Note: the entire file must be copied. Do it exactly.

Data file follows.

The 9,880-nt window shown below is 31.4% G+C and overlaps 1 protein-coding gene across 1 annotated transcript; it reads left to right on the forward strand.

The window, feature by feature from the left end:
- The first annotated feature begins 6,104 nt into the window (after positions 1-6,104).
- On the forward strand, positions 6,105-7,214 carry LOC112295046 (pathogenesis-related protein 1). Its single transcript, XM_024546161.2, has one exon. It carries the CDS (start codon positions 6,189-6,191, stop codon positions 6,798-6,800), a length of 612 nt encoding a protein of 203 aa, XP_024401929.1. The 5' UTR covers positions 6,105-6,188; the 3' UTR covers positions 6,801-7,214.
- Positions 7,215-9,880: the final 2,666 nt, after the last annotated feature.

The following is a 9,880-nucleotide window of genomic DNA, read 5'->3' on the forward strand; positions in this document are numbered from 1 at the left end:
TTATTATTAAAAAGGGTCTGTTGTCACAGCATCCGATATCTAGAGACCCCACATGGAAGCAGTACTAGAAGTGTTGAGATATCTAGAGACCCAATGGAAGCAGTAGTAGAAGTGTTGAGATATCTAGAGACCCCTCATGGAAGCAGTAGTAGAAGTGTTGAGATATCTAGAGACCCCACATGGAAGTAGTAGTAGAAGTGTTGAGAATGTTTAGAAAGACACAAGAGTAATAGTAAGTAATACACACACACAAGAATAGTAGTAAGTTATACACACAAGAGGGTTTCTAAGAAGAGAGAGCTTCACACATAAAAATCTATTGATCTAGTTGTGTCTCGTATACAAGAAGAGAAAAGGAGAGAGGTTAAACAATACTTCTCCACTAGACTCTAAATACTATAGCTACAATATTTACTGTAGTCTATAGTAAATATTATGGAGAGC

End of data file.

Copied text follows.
The 9,880-nt window shown below is 31.4% G+C and overlaps 1 protein-coding gene across 1 annotated transcript; it reads left to right on the forward strand.

The window, feature by feature from the left end:
- The first annotated feature begins 6,104 nt into the window (after positions 1-6,104).
- On the forward strand, positions 6,105-7,214 carry LOC112295046 (pathogenesis-related protein 1). Its single transcript, XM_024546161.2, has one exon. It carries the CDS (start codon positions 6,189-6,191, stop codon positions 6,798-6,800), a length of 612 nt encoding a protein of 203 aa, XP_024401929.1. The 5' UTR covers positions 6,105-6,188; the 3' UTR covers positions 6,801-7,214.
- Positions 7,215-9,880: the final 2,666 nt, after the last annotated feature.

The following is a 9,880-nucleotide window of genomic DNA, read 5'->3' on the forward strand; positions in this document are numbered from 1 at the left end:
TTATTATTAAAAAGGGTCTGTTGTCACAGCATCCGATATCTAGAGACCCCACATGGAAGCAGTACTAGAAGTGTTGAGATATCTAGAGACCCAATGGAAGCAGTAGTAGAAGTGTTGAGATATCTAGAGACCCCTCATGGAAGCAGTAGTAGAAGTGTTGAGATATCTAGAGACCCCACATGGAAGTAGTAGTAGAAGTGTTGAGAATGTTTAGAAAGACACAAGAGTAATAGTAAGTAATACACACACACAAGAATAGTAGTAAGTTATACACACAAGAGGGTTTCTAAGAAGAGAGAGCTTCACACATAAAAATCTATTGATCTAGTTGTGTCTCGTATACAAGAAGAGAAAAGGAGAGAGGTTAAACAATACTTCTCCACTAGACTCTAAATACTATAGCTACAATATTTACTGTAGTCTATAGTAAATATTATGGAGAGC